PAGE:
This raises the question: if Uyghur terrorism is a false narrative, as the evidence demonstrates, what are the underlying causes of the Chinese state campaign in Xinjiang and associated camp and workhouse systems? To answer it, Roberts turns to a framework of settler colonialism, and underlying historical and material conditions that produced the antagonism between Uyghurs, the Chinese state and the radically increased Han population in the Uyghur majority areas of Southern Xinjiang. What emerges is a narrative of occupation, dispossession and domination driven by a need to develop and extract resources such as cotton and natural gas, as well as to solidify state power and investment opportunities as Xinjiang became a frontier of global China. Roberts shows how over the past three decades Uyghur institutions, ranging from education and financial systems to more basic religious spaces, and finally the domain of the Uyghur family structure itself, have been targeted by the state in the form of new government leaders and Han settlers.
What emerges is a narrative of occupation, dispossession and domination driven by a need to develop and extract resources such as cotton and natural gas, as well as to solidify state power”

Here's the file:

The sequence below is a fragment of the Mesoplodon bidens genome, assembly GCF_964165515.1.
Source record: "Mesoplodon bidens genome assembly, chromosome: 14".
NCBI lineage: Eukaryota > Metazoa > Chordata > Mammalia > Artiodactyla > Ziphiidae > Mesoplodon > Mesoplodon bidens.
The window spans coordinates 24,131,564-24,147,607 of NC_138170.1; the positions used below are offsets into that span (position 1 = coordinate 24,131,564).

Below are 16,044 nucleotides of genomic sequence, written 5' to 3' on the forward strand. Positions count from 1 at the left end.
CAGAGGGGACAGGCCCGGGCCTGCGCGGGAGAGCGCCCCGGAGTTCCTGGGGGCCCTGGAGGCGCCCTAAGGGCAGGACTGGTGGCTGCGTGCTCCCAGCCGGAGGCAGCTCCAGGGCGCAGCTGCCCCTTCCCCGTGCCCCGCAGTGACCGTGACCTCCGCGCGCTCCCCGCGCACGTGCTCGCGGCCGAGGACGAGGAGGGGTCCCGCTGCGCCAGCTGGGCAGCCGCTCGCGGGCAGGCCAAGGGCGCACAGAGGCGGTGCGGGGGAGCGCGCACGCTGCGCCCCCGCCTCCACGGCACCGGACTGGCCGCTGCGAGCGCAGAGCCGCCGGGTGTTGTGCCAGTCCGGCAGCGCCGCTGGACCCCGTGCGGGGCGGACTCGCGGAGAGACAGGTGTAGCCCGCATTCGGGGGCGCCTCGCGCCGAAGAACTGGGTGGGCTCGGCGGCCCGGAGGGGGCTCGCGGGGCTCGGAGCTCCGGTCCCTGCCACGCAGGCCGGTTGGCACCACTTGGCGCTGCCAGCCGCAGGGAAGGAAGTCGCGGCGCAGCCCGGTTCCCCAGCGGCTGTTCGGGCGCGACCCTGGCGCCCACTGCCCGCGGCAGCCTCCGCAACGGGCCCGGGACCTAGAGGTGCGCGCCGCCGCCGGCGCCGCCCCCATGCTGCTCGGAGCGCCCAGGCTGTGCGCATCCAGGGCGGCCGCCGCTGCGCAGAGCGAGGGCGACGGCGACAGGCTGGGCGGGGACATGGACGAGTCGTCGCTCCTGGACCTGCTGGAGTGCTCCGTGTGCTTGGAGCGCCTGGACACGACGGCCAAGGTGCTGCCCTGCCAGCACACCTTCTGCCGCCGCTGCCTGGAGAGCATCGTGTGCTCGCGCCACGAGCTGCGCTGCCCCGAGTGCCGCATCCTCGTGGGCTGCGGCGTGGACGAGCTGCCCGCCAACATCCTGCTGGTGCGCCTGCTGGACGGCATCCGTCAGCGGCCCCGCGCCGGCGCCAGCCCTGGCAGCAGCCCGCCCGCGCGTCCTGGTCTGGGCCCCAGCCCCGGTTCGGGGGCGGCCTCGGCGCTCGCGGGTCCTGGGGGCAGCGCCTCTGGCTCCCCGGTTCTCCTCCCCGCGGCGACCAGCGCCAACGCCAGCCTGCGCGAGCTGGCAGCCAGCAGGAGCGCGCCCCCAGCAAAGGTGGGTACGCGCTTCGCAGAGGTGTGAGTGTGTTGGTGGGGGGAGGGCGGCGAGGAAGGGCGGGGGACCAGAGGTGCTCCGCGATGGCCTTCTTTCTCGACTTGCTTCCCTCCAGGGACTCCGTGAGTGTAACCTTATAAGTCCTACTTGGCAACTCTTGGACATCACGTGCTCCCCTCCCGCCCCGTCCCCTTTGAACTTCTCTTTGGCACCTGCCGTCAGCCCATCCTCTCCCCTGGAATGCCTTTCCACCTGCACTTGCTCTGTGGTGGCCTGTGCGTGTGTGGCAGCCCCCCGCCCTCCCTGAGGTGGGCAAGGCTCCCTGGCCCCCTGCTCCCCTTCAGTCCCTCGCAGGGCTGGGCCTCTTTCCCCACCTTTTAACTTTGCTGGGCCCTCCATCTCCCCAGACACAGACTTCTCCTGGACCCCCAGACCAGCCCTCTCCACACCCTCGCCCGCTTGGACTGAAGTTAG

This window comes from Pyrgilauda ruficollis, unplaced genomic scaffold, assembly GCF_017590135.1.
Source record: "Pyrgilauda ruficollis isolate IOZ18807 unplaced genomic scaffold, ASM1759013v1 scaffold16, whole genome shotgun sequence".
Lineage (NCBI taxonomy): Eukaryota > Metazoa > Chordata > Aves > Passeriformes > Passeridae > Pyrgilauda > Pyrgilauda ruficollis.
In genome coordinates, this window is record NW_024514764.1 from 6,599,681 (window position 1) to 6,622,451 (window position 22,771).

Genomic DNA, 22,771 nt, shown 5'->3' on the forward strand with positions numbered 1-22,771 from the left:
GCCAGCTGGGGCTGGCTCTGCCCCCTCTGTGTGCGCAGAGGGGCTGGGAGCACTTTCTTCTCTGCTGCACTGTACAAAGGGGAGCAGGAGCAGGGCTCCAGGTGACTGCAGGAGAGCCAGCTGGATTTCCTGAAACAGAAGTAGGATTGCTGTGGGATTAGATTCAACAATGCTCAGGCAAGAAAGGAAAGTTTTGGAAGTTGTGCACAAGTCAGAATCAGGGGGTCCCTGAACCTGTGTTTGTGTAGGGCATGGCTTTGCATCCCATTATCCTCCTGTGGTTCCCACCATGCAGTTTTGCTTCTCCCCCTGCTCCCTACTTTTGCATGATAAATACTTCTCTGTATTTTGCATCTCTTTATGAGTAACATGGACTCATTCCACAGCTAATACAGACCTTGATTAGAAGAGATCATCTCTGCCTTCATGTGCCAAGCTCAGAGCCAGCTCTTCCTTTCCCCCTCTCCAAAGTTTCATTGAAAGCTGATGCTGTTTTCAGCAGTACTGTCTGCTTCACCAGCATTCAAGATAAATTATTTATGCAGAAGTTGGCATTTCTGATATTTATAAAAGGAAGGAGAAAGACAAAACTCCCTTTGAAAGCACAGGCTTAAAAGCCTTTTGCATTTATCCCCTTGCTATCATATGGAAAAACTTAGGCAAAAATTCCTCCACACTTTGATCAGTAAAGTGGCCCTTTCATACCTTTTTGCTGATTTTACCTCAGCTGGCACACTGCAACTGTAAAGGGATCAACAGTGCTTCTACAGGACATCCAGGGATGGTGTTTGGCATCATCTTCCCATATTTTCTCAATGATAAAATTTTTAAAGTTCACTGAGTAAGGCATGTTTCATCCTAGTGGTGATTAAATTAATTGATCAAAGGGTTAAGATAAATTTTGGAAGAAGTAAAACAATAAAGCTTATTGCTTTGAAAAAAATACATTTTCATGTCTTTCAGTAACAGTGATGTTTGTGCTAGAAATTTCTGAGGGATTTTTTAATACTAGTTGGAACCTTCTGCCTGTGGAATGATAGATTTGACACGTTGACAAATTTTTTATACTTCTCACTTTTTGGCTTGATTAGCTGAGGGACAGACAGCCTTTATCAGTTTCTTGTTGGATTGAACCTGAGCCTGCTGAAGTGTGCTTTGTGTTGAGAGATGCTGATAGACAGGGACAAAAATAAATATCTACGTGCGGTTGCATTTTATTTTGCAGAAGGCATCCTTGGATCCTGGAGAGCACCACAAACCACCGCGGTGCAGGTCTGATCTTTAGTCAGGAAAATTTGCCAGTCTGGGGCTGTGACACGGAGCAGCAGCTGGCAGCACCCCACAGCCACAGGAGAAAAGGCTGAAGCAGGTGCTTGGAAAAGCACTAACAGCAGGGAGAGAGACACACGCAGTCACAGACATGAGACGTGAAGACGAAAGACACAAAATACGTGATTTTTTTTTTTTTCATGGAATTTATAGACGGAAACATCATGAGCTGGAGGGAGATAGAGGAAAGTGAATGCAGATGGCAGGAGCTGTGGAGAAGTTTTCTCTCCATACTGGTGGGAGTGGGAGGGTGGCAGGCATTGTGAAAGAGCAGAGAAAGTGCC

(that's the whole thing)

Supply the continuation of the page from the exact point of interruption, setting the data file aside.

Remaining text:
Roberts also provides an authoritative account of how as many as 10,000 Uyghurs fled state violence through the porous Yunnan border with Myanmar, where they joined hundreds of thousands of Rohingya refugees fleeing for Malaysia and beyond. His book offers a sharp corrective to investigative journalists such as Seymour Hersh, who described the Uyghur escape path as a “rat-line” to Syria and the Islamic State. By echoing Xi Jinping’s dehumanizing rhetoric and referring to Uyghur refugee escape paths as a “rat-line” Hersh participates in an Islamophobic rhetoric that denies Uyghurs basic protections. In his framing, the sole motivating factors of dehumanized Uyghurs in taking this extremely perilous journey was to join a global jihad. As other reporting has shown, some Uyghur refugees were recruited to fight in Turkey’s proxy war in Syria, though most in opposition to the Islamic State. Yet as Roberts shows there is little evidence to suggest that they fled their homeland for this express purpose. Indeed, as an American anthropologist who lived in Xinjiang in the years following Hersh’s writing, I found I often had more knowledge of the Islamic State than most of my Uyghur interviewees. The deeply flawed Islamophobic rhetoric – supported by US intelligence services and amplified by journalists such as Hersh as well as China scholars and political scientists based outside China – provided additional legitimation for China to engage in its mass internment campaign.